The MSJ does believe, however, that the people of Trinidad and Tobago have the resilience and the ability to make the change in thinking – what we call the “revolution of the mind” that is necessary to bring about real fundamental change in the country. Without fundamental change the many problems that we now experience will simply get worse and therefore 2018 will turn out to be a very bleak year indeed.

For our part, the MSJ offers a Vision for Trinidad and Tobago, that of “The Second Republic” Why the “Second Republic”? Because the institutions of the First Republic, our current institutions have or are failing us. We just have to look at the state of the Judiciary; of our Parliament; the Cabinet; the Integrity Commission; the Police Service and Prisons and criminal justice system for the evidence of this failure of the institutions of the First Republic.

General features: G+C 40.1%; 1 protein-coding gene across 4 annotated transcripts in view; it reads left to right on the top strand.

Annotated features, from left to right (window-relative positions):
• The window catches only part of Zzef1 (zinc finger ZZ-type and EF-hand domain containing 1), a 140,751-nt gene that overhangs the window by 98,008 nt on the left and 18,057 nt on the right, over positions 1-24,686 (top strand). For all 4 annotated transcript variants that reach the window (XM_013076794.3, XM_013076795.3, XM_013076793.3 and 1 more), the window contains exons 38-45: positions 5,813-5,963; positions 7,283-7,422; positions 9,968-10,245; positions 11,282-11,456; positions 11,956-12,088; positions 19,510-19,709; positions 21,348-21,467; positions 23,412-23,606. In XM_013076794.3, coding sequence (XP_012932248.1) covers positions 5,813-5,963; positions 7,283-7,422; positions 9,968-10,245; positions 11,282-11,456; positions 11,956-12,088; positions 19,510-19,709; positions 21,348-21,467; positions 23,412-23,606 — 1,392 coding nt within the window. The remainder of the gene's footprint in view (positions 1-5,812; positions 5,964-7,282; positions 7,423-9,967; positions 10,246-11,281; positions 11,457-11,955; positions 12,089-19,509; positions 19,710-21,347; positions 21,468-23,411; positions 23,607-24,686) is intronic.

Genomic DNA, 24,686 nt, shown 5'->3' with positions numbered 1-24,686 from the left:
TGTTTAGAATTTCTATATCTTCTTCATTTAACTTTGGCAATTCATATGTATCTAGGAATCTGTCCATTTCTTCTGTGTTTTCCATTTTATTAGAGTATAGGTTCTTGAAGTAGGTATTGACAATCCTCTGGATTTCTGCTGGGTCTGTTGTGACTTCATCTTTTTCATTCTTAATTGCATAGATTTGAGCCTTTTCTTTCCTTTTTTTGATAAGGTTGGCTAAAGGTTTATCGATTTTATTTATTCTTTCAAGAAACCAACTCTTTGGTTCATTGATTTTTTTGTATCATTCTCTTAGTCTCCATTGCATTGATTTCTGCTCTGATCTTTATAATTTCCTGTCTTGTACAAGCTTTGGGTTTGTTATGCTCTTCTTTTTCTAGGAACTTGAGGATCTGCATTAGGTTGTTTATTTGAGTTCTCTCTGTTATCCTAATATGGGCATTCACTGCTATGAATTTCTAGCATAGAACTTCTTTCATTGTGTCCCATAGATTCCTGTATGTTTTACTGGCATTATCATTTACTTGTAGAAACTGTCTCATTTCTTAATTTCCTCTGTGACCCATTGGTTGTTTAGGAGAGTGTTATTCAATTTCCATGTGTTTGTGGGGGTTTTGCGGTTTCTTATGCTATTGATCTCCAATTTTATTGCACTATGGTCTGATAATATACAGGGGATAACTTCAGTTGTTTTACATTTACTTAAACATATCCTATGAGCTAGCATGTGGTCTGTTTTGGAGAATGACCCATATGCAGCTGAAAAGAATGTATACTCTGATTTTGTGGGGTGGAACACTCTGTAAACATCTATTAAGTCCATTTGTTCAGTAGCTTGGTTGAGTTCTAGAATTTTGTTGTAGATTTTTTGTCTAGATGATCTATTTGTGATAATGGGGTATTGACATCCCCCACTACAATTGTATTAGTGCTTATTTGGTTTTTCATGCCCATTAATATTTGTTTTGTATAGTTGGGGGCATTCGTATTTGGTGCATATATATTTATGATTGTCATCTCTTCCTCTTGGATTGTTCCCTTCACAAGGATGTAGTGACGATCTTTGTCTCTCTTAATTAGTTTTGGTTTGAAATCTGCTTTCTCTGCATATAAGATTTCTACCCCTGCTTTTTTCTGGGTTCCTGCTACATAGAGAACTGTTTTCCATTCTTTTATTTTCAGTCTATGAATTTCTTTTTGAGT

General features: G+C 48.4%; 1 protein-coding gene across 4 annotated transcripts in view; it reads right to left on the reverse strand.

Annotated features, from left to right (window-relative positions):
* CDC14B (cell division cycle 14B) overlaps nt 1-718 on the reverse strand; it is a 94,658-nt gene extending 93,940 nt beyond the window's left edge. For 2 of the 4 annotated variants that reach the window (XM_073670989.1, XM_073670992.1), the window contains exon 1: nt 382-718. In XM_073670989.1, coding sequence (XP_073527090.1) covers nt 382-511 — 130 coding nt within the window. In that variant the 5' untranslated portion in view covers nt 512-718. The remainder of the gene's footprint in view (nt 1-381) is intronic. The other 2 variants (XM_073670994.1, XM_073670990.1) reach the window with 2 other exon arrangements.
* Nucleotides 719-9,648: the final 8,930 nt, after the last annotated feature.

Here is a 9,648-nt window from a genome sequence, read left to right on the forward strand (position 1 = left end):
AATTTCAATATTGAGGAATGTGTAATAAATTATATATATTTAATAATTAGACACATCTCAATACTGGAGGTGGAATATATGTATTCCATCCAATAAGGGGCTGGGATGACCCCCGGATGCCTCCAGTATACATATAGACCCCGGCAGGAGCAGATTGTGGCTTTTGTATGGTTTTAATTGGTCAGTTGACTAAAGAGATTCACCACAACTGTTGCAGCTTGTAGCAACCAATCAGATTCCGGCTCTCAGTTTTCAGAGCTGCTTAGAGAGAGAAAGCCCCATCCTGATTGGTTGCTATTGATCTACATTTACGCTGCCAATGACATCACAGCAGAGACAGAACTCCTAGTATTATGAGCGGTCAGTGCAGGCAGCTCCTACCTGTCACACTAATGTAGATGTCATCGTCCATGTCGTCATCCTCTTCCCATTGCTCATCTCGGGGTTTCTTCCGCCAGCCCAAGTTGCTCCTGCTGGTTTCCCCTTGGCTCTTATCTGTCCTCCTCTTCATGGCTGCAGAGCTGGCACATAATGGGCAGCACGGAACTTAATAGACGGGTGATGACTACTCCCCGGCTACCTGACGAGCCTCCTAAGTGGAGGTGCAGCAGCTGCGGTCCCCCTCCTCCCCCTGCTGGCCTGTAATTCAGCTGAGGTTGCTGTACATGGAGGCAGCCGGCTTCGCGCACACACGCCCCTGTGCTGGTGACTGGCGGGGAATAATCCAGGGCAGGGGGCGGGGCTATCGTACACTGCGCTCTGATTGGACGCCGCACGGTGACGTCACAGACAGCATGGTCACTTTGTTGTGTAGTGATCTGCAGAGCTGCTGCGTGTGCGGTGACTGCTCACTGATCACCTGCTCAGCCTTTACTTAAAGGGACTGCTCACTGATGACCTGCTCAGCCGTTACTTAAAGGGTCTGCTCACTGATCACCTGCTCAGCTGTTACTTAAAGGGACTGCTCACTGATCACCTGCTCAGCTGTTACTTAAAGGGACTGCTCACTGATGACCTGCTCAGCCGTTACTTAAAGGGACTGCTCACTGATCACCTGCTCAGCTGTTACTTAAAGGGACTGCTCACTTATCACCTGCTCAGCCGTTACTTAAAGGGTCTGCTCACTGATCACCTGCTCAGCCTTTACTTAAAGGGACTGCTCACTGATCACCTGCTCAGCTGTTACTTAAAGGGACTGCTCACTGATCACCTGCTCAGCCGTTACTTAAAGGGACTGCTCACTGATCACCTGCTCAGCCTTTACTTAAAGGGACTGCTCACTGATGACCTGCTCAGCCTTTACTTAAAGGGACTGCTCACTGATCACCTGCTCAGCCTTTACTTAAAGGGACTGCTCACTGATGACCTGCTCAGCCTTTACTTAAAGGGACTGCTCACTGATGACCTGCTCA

The MSJ has offered the proposals of the “Social Economy” to transform the economy so that wealth and income is created for the majority of citizens instead of the present colonial structures where wealth and large incomes only go to a few at the top. At the same time we propose a “National Reconstruction” effort to restore economic growth and generate decent jobs. This National reconstruction would tackle the huge problems of infrastructure; while addressing the threats of natural disasters and the failure of asset integrity in the energy industry.

The MSJ is the only party that does not only say that we need to challenge the status quo for the country to progress and for “all to have a better life”, we are the only party that is prepared to walk the talk. Indeed, our track record shows that this is what we are about. We are prepared and are not afraid to challenge the status quo whether it is: